Trust your Gut…Even on an Exam?
Everyone has heard that same last-minutes test taking tip “Trust your gut or you’ll change right answers to wrong ones!”, and I’m sure everyone has been taken a test in which you spend about 5 minutes debating whether you should change one of your multiple choice answers. Part of you wants to trust your gut, but the other half pulls you away from that choice. So what is the right thing to do? Trust your gut or go against all socially contrived advice and change it to that other answer that you just can’t stop thinking about? According to Hobbes, you should trust your gut.
In chapter 29 of Leviathan, Hobbes states “…whatsoever a man does against his conscience, is sin…” (229). In correlation to this statement comes the thought as to whether one’s initial judgement is, in this sense, worse than allowing your judgement to become flooded with conflicting ideas that draw you away. Hobbes justifies his aforementioned statement by adding, “…he has no other rule to follow but his own reason…” (229). I can see what Hobbes is saying: there has to be some justification as to why you choose that first answer. Maybe the myth (and Hobbes) are right in wanting to trust your gut, but I for one (as well as numerous studies) disagree with this accusation.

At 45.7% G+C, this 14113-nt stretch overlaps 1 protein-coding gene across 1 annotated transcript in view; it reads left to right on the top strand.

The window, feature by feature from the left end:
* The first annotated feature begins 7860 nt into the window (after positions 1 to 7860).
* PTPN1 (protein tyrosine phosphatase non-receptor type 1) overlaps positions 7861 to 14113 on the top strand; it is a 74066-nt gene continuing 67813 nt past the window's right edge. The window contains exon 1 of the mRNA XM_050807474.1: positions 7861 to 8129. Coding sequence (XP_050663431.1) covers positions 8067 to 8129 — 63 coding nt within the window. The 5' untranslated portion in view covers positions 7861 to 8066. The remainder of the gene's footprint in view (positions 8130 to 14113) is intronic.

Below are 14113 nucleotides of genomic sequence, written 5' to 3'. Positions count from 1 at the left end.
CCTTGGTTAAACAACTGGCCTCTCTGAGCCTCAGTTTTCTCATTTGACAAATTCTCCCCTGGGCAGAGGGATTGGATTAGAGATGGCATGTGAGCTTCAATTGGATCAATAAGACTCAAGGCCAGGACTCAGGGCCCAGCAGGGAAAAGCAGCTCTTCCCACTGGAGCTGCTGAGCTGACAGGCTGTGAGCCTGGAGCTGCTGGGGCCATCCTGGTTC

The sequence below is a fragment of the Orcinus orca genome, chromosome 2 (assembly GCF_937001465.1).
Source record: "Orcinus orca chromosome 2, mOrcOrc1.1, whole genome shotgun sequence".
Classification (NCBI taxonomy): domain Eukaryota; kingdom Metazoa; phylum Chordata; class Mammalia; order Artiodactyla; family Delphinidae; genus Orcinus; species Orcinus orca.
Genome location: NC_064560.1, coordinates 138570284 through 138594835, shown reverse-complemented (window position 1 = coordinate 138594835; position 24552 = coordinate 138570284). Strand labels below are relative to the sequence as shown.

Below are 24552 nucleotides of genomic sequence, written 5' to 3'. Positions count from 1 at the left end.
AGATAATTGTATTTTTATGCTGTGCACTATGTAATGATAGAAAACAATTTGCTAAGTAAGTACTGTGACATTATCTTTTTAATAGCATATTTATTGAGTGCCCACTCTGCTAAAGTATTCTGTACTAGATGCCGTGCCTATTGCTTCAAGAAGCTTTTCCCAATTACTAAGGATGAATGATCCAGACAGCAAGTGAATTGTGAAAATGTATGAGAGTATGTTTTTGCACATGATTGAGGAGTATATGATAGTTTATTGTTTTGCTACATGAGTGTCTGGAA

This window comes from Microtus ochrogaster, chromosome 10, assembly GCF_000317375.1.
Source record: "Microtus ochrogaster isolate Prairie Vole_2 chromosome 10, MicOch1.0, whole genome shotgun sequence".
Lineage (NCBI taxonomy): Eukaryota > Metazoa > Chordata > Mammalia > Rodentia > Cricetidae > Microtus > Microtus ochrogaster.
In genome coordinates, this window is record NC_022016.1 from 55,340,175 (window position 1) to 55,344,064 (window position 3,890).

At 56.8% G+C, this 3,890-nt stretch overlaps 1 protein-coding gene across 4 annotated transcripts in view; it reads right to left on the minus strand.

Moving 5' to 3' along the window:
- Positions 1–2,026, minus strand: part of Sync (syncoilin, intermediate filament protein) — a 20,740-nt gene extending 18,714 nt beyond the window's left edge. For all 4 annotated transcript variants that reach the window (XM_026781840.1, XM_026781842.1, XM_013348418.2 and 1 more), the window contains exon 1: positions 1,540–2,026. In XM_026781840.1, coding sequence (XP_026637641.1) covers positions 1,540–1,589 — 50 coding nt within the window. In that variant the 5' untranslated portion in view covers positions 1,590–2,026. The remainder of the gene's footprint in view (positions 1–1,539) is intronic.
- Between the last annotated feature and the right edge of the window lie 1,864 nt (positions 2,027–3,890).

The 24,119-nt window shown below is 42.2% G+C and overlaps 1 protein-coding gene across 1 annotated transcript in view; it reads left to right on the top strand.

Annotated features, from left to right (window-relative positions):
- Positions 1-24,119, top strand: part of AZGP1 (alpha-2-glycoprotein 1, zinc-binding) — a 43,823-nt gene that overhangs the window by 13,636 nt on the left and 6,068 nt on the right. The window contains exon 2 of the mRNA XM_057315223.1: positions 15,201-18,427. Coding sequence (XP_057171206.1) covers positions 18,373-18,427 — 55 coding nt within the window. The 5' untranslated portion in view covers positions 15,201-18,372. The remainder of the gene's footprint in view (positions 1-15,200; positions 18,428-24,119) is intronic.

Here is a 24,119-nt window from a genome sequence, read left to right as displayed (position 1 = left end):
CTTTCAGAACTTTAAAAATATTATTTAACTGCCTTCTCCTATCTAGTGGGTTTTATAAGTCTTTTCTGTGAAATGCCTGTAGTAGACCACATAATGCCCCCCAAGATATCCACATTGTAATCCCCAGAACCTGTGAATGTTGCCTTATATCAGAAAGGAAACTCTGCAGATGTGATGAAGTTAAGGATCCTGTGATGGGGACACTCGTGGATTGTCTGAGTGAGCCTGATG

I personally feel that, although there had to be something that drew my attention to the initial answer choice, it is advantageous for the test taker to apply the knowledge he/she has accumulated to make their most accurate judgement. And believe it or not, social science has my back. According to a study by L.T. Benjamin, T.A. Cavell, and W.R. Schallenberger entitled “Staying with the initial answers on objective tests: Is it a myth?”, “The data across twenty separate studies indicate that the percentage of ‘right to wrong’ changes is 20.2%, whereas the percentage of ‘wrong to right’ changes is 57.8%, nearly triple” (1984). In researching this topic, I found numerous studies that hypothesized against the myth and found positively correlated results, further denouncing the myth.
Maybe it’s all mental, maybe there is some truth to it. What do you think?
Benjamin, L. T., Cavell, T. A., & Shallenberger, W. R. (1984). Staying with the initial answers on objective tests: Is it a myth? Teaching of Psychology, 11, 133-141.